Decentralised Finance is booming lately - but what is DeFi, how does it differ to traditional finance and what are some pros and cons?
DeFi are financial services with no central authority. It takes cryptocurrency's promise to make money and payments universally accessible– to anyone, no matter where they are in the world - a step further by offering a global, open alternative to every financial service you are using today, with only a smartphone and internet connection.
In layman's terms, it involves taking traditional elements of the financial system and replacing the middleman with a smart contract. We can also describe it as the merger between traditional banking services with blockchain technology.
Automated loans negotiated directly between two strangers in different parts of the world, without a bank in the middle, sounds futuristic. However, there are now DeFi dapps (decentralised apps) that allow you to create stable coins (cryptocurrency whose value is pegged to the US dollar), lend out money and earn interest on your crypto, take out a loan, exchange one asset for another, go long or short assets, and implement automated, advanced investment strategies.
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This article will be discussing an in-depth review of: the new digital DeFi services available; how these DeFi services are offered to the public and their potential advantages; and how these services are disrupting and changing the current centralised financial model with a focus on the use of Blockchain-based Smart Contracts.
Money lending, money borrowing, earning interest on money and insurance are all examples of what is offered by a centralized financial service to its customers. Centralized means that the sector is controlled by a central authority overseeing the operation of the business. Although these services have been available to the public for many decades (within western countries), they possess many inefficiencies and disadvantages. One of the most memorable events which brought the whole centralized financial service into question was the global financial crisis (GFC) between the periods of 2007 and 2009. From research gathered, there appears to be no one primary cause of the GFC.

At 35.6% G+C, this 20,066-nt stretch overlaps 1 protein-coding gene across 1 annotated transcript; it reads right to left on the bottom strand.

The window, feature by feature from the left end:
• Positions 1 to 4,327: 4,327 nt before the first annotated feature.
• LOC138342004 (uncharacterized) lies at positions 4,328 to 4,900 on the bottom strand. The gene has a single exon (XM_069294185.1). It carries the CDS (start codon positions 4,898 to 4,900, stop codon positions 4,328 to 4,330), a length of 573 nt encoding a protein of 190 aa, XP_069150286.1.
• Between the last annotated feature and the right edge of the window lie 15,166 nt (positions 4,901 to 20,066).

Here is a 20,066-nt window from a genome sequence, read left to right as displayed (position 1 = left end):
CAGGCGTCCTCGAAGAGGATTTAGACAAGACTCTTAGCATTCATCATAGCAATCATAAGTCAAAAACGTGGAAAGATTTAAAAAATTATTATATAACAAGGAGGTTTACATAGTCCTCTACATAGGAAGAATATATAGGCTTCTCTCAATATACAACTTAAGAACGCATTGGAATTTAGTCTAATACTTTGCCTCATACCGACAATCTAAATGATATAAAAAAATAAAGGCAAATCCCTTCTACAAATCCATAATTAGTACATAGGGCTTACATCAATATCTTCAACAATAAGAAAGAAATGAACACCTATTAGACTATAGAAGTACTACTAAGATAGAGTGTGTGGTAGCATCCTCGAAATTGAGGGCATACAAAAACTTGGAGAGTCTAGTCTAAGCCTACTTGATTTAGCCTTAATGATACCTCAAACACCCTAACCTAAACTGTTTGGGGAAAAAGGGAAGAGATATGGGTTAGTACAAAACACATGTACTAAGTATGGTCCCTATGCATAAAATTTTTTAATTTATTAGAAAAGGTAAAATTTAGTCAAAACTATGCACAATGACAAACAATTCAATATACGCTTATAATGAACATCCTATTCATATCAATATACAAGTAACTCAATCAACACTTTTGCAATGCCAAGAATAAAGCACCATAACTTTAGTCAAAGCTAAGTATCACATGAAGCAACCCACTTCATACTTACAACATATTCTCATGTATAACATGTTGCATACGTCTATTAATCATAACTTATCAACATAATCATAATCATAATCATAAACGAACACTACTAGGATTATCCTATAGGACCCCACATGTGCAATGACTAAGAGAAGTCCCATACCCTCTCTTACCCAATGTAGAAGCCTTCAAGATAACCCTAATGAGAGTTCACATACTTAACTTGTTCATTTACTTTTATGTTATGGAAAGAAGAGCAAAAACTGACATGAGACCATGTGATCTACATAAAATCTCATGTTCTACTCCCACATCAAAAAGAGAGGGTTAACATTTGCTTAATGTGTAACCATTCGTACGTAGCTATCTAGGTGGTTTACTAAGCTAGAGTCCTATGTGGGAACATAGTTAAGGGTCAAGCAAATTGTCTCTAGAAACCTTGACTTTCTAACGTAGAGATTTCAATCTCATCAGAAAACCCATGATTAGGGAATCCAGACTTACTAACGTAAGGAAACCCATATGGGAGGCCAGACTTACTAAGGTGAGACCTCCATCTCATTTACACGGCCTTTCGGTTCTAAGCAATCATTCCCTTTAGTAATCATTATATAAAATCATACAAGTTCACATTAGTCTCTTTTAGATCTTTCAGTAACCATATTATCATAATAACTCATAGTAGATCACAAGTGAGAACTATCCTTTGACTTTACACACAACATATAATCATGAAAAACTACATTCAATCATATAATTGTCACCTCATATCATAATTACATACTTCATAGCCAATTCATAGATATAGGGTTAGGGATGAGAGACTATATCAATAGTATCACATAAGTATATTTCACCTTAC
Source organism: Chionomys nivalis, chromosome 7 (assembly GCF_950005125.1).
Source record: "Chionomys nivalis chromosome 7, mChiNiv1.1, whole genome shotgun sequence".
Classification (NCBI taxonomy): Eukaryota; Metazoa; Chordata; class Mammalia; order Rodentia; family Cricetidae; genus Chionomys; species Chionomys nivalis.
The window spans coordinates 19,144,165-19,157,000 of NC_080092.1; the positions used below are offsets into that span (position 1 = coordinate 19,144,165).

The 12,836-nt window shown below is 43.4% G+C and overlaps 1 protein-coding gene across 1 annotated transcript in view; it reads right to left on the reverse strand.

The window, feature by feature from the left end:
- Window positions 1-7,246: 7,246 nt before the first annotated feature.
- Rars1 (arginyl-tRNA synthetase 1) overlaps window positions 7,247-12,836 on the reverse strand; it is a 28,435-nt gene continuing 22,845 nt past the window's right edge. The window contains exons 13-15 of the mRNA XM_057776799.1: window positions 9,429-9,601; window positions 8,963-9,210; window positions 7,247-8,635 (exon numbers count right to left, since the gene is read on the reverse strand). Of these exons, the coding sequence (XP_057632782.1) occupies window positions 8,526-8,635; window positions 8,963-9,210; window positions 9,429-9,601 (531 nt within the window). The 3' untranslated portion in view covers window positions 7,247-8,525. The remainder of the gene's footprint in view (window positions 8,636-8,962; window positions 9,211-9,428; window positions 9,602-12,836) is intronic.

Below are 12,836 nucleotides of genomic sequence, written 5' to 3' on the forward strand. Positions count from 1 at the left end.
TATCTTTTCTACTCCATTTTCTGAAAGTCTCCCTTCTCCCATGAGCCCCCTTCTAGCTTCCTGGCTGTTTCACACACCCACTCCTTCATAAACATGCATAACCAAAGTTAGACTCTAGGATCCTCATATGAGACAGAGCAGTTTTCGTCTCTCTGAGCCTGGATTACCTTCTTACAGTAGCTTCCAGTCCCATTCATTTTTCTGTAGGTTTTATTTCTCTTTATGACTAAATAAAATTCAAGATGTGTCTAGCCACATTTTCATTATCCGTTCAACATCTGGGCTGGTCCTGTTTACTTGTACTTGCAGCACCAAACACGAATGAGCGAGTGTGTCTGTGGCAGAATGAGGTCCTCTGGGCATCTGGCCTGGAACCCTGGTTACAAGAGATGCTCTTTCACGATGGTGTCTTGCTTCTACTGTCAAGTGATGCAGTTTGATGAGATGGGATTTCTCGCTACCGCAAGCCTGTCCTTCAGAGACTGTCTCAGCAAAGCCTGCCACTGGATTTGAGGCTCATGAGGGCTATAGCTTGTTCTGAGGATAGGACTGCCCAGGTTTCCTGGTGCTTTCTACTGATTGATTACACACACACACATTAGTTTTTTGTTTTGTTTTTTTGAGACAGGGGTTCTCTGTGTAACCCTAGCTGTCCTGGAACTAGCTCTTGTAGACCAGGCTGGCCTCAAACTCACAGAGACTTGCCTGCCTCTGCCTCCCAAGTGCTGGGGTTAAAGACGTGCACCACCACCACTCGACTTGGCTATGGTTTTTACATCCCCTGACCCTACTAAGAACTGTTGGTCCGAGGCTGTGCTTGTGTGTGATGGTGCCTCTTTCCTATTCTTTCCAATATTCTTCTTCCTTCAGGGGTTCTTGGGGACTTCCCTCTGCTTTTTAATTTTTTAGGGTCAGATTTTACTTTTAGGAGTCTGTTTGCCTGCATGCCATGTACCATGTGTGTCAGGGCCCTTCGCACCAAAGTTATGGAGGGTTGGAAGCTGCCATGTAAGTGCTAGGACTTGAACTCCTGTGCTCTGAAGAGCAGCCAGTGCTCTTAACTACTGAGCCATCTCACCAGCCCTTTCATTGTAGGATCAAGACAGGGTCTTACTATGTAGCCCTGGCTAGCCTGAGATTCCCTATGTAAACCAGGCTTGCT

Although it is widely accepted that the deregulation of the financial industry (which allowed banks mostly based in America to lend out funds to be used to buy real estate) was then used as a hedge fund to continue their profit growth. It was this lack of transparency within the centralized financial services whereby the financial governing bodies were then not made aware that property was being used as a hedge fund leading further to a real estate crash.
Other disadvantages of a centralised financial service can be described as:
Always the requirement for a third party to oversee any transaction of assets between two parties resulting in service fees being paid by the two parties.
Plagued with regulations that exclude many people from the financial system due to its stringent requirements e.g., you have to be an Australian citizen to hold an Australian bank account.
Is at risk of fraud or mismanagement of funds from lack of transparency. A third party holds sensitive information about their customers which can be exposed.
A custodian third party (a bank) is trusted with safeguarding their customer's financial assets.
Extended time to process customers transaction due to a third party having to examine all of the necessary terms and conditions within a contract.
Conventional Financial Contracts:
Conventional financial contracts are used to ensure that both Party A and Party B meet their terms and conditions within the contract before the final execution of that contract. The disadvantage of this however is that there is always the need to incorporate a trusted third party entity which then oversees and ensures that the terms and conditions are met by both parties.
Trusted Third Party Entities: